Uemura Kichiya I

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  • Other Names: Ôkichiya (yagô), Uemura Kichizaemon, Yamamura Kichiya, Kamimura Kichiya I, Uemonjiya Kichizaemon[1]
  • Japanese: 初代上村吉弥 (Shodai Uemura Kichiya)

Uemura Kichiya I was an onnagata kabuki actor active in Kamigata (specifically, Kyoto) in the 1670s. He was particularly celebrated for his dances, and but is known chiefly for his influence on women's fashions, including the popularization of a certain kind of basket hat, a type of face powder, and certain ways of tying one's obi (kimono belt).

The Kichiya-musubi, or "Kichiya knot," was in fact particularly famous and popular, mentioned specifically in a number of poems. The knot is a relatively simple one, but with small lead weights attached to the obi somehow (and hidden), weighing down the ends of the bow, so they drooped "like the ears of a ... Chinese lion-dog."[2] This style can clearly be seen in numerous bijinga (pictures of beauties) from the time, particularly in works by Hishikawa Moronobu, including one of his most famous paintings[3]. A variation on this way of tying the obi has survived into the modern day, and is still called Kichiya-musubi.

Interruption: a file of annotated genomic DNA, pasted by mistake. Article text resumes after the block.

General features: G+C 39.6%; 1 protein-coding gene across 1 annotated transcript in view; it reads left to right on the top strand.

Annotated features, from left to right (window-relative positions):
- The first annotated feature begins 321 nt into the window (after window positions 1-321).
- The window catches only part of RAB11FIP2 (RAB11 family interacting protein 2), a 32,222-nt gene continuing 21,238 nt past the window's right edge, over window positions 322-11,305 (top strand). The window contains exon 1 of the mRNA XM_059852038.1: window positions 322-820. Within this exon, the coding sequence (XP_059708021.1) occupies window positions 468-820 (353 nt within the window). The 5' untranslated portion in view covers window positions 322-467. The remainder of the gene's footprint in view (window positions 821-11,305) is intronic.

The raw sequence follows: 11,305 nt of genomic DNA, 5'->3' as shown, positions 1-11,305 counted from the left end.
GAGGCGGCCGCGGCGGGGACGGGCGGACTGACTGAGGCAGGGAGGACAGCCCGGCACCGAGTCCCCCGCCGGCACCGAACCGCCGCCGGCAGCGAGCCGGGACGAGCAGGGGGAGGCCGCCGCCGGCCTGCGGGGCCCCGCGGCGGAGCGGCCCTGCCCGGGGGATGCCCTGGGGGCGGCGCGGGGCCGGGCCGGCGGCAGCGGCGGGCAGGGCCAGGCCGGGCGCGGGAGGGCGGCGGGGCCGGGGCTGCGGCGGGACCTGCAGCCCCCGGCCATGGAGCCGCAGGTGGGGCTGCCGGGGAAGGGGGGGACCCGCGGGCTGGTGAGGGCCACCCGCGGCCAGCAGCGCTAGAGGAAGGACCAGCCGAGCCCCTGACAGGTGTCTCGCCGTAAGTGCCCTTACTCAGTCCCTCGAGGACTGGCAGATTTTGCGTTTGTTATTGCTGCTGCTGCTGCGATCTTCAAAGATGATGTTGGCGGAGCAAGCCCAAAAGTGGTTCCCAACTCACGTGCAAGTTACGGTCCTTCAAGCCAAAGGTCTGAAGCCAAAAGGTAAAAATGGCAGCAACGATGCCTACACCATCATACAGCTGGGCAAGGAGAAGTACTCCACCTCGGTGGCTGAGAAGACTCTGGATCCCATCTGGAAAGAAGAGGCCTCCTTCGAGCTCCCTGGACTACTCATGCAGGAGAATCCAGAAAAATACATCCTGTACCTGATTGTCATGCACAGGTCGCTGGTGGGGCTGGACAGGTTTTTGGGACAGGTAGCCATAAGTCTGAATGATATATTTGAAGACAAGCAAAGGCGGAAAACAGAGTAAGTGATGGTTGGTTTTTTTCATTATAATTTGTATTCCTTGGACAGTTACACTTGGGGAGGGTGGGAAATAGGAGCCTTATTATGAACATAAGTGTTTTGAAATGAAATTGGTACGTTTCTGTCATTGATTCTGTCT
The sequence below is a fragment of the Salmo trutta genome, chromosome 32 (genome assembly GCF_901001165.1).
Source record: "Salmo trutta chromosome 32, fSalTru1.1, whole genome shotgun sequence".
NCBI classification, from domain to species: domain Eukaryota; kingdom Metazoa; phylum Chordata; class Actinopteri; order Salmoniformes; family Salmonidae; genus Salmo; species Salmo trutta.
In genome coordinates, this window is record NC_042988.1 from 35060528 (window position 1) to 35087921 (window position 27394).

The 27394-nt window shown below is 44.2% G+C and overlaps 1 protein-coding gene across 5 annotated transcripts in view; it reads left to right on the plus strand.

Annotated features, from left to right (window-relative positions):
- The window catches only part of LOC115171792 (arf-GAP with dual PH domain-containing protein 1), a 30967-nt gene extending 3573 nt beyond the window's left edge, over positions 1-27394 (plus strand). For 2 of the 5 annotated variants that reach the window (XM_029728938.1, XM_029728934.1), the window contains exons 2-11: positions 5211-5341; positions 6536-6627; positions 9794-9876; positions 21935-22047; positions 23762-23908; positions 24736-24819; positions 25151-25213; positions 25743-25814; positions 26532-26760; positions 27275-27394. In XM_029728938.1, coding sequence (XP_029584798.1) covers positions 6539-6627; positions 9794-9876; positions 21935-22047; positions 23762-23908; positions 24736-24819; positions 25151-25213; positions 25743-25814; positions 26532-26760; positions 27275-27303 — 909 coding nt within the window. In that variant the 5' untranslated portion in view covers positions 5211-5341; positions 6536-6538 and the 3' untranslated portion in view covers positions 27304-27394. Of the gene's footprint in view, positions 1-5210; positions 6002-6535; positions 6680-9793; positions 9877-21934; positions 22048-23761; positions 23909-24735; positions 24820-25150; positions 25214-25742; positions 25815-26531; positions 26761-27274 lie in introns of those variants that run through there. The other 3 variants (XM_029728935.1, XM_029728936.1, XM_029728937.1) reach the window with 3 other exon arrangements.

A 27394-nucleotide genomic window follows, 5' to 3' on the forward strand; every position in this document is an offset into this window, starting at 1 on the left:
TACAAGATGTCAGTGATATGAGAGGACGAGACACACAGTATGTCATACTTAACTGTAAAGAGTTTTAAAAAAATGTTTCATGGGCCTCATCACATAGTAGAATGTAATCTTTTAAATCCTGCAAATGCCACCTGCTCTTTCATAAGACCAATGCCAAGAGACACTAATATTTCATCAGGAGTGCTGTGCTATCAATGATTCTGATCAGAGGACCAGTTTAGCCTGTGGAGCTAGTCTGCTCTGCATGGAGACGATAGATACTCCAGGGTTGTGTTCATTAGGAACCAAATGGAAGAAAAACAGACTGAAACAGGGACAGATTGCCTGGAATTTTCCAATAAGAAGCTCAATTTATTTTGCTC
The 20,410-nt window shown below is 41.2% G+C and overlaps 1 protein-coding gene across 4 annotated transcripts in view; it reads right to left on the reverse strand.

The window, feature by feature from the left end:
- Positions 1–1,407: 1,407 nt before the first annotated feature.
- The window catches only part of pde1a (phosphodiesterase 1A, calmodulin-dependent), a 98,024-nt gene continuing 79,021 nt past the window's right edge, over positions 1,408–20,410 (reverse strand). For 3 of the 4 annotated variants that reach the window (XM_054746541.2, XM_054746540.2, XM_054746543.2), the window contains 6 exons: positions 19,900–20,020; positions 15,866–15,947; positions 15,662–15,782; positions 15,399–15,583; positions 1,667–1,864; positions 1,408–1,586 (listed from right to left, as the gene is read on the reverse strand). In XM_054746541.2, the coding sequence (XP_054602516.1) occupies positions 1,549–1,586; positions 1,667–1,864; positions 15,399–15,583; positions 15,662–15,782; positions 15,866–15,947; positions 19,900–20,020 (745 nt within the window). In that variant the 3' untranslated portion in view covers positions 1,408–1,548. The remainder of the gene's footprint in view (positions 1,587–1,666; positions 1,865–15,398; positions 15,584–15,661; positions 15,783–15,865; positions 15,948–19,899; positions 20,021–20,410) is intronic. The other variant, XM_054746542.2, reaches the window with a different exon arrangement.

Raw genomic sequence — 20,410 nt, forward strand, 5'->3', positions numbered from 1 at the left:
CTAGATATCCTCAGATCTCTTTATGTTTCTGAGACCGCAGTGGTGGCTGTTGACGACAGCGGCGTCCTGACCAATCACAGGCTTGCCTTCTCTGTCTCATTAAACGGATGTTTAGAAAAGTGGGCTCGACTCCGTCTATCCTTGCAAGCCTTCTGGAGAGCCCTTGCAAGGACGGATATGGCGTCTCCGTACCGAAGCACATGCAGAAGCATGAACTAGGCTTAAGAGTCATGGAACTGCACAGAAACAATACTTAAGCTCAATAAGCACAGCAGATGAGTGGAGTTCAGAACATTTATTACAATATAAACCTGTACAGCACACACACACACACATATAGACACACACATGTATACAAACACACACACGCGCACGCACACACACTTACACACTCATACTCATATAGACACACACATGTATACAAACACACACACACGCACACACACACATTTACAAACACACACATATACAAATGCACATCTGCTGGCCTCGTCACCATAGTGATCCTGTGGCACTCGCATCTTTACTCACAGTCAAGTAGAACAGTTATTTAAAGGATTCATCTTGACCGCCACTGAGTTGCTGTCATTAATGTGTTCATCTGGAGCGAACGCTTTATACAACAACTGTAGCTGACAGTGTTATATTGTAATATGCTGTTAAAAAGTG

Kichiya claimed Saitô Yogorô, an Osaka-based comic actor, as his master.[4] Though his dates of birth and death are unknown, it is known that he went on tour in Edo in 1677, and performed at the Nakamura-za. He retired several years later, in 1680, and opened a cosmetics shop on Shijô in Kyoto, operating it under the name Uemonjiya Kichizaemon.[4]

Ryûtei Tanehiko, a 19th century samurai writer, discusses Kichiya to some extent in his Ryûtei ikô, a sort of compilation of miscellaneous writings by Ryûtei, compiled and published in 1909, long after his death.

Ryûtei also discusses Kichiya's adopted son and successor, Uemura Kichiya II, though information pertaining to one or the other is often confused both by Ryûtei and by his sources.


  • "Uemura Kichiya I." Kabuki21.com. Accessed 11 May 2010.
  • Waterhouse, David. "The Hishikawa Mode." Impressions 31 (2010). pp42-49.
  1. Kabuki21.com. The latter two names were not stagenames, but other names Kichiya used at various times in his life, outside of the theatre.
  2. Waterhouse. p45.
  3. "Beauty Looking Back." c. 1694. Tokyo National Museum.Click for Image
  4. 4.0 4.1 Kabuki21.com.